Passover: Party, or Plague?

Weary and wasted from the first night of Passover, I’m prepping for an MRI in an hour. But, as I was driving back from my kids’ school (I let them sleep late – we didn’t finish the service until nearly 11:30pm, damn Daylight Savings Time), I was thinking, this holiday – is it a party or a plague?

There’s food and wine and singing. Sounds like a party, right?

But every year we relive and retell the story of enslavement and persecution, and for all of my life, those stories have echoed of reality in the 20th and 21st centuries as well.

Why is that? Why is this?

And then, I started to think about how blogs are excellent as a tool for expressing frustration, concerns, queries. But they aren’t often enough turned into tools for change, real change – action.

Just look down the list of titles at BlogNetNews Ohio, or Lefty Blogs. I’m in there too – not necessarily any different than any others, complaining, highlighting, pointing out what I think shouldn’t go unheralded.

But how many in there give you, give us marching orders? Provide a way for us to change, ourselves and others?

Lately, I would say, over the last four weeks or so, I’ve been distraught at the nagging and personalizing of some blog posts. I find it disgusting, to be honest. I’m not saying I don’t do it too – I’m sure WLST has some great examples (well, only a few).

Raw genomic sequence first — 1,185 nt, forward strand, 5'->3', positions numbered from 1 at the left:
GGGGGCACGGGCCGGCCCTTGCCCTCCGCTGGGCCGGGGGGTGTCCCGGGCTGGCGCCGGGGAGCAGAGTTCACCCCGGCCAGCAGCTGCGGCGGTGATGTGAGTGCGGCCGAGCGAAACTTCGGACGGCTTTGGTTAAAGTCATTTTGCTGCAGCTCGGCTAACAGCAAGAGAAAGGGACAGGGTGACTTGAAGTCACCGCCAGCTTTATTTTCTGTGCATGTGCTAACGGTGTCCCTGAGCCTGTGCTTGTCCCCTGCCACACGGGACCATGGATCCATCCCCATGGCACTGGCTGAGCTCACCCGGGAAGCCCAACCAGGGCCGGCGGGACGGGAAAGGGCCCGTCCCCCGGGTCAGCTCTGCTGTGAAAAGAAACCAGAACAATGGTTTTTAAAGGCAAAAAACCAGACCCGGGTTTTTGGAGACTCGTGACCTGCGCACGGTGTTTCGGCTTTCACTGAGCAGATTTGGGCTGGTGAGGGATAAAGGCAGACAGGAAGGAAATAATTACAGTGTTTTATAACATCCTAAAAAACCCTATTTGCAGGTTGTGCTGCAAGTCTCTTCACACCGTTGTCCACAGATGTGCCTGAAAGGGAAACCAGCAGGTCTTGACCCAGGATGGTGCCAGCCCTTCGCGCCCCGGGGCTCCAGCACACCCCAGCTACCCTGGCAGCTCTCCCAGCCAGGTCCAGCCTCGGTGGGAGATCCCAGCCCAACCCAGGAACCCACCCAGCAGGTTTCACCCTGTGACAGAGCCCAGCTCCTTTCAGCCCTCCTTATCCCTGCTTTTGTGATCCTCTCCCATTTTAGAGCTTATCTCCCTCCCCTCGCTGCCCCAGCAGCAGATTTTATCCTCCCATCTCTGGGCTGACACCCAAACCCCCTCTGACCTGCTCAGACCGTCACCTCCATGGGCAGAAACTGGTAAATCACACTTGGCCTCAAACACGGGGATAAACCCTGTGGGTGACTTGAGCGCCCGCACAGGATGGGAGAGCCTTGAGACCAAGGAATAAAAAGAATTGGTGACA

Lisa Renee’s post about how she and Maggie Thurber are working on TPS’s BOE job description – that is excellent. That is what we need to work toward.

Balance. Balance between noting what’s problematic and providing ways to compose solutions and pursue them.

Circling back to Passover, it occurs to me that we have got to do this because, for example, Jews have been saying next year in Jerusalem forever, and the Palestinians want East Jerusalem for themselves. You’d think, by now, that there’d be enough of a critical mass of people who want to see these peoples stop complaining, stop fighting and get the deed done.

Unless they are peoples who need to complain. And that’s a whole ‘nother post.

Chag Sameach.

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